Religious Leader, Revolutionary War Veteran, Educator. Reverend James Kemper was most known for his contributions to Presbyterianism in Ohio and Kentucky. The Virginia native served as a soldier for the United States during the Revolutionary War which brought him to the West. He briefly settled in Tennessee in 1783 and worked as a surveyor before moving to Kentucky where he operated the commonwealth's first public school. He became licensed to preach by the Presbytery of Transylvania and acted as the first catechist west of the Allegheny Mountains nominated by his mentor and teacher, David Rice. He moved to Cincinnati, Ohio in 1790 and became the first ordained minister in the Ohio River Valley. He founded and organized several churches including the First Presbyterian Church in Walnut Hills, where he finally settled with his family. He founded Lane Seminary in 1818 which grew immensely during the following decades. He died when he was 80 years old during the first major cholera epidemic in Cincinnati. Several streets in Hamilton County are named for him and his log cabin house has been preserved as part of the Sharon Woods Heritage Village.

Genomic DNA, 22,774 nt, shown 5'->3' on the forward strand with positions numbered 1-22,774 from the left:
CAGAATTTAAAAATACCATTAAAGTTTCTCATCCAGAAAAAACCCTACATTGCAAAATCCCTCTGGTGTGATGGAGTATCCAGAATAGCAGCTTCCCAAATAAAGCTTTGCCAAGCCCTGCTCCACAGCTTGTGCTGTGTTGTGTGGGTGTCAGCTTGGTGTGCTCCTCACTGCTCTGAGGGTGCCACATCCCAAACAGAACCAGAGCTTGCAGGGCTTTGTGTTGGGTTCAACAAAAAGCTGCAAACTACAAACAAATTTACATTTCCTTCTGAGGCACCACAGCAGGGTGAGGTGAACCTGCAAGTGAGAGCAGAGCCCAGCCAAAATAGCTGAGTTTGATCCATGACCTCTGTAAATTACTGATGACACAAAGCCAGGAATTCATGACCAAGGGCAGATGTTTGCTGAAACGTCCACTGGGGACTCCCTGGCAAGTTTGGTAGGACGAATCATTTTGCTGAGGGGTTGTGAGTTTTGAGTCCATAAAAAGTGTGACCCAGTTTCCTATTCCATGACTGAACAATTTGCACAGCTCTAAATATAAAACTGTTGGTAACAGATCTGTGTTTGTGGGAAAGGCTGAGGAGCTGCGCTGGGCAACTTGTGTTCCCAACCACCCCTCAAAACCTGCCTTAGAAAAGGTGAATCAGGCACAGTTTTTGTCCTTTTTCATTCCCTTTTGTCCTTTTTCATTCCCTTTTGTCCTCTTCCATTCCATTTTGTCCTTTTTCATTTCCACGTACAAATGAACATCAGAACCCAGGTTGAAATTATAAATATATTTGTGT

Genealogy of the Kemper Family in the United States: Descendants of John Kemper of Virginia; with a Short Historical Sketch of His Family and of the German Reformed Colony at Germanna and Germantown, Va Willis M. Kemper, Harry Linn Wright
Source: S500003 WikiTree Publication: MyHeritage <a href='http://www.wikitree.com' target='wikitree'>www.wikitree.com</a> Collection Media: 10109 https://www.myheritage.com/research/record-10109-46500843/rev-james-kemper-in-wikitree Certainty: 4 Rev James KemperGender: MaleBirth: Nov 23 1753 - Cedar Grove (now Clovelly) near Warrenton,Fauquier Co, VADeath: Aug 20 1834 - Walnut Hills, Cincinnati, VAFather: John Peter KemperMother: Elizabeth Kemper (born Fishback)Wife: Judith Kemper (born Hathaway)Child: Frances KemperPhotos: Event: Record Role: 10109:46500843
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It may be possible to confirm family relationships with James by comparing test results with other carriers of his Y-chromosome or his mother's mitochondrial DNA.
However, there are no known yDNA or mtDNA test-takers in his direct paternal or maternal line.
It is likely that these autosomal DNA test-takers will share some percentage (beta) of DNA with James: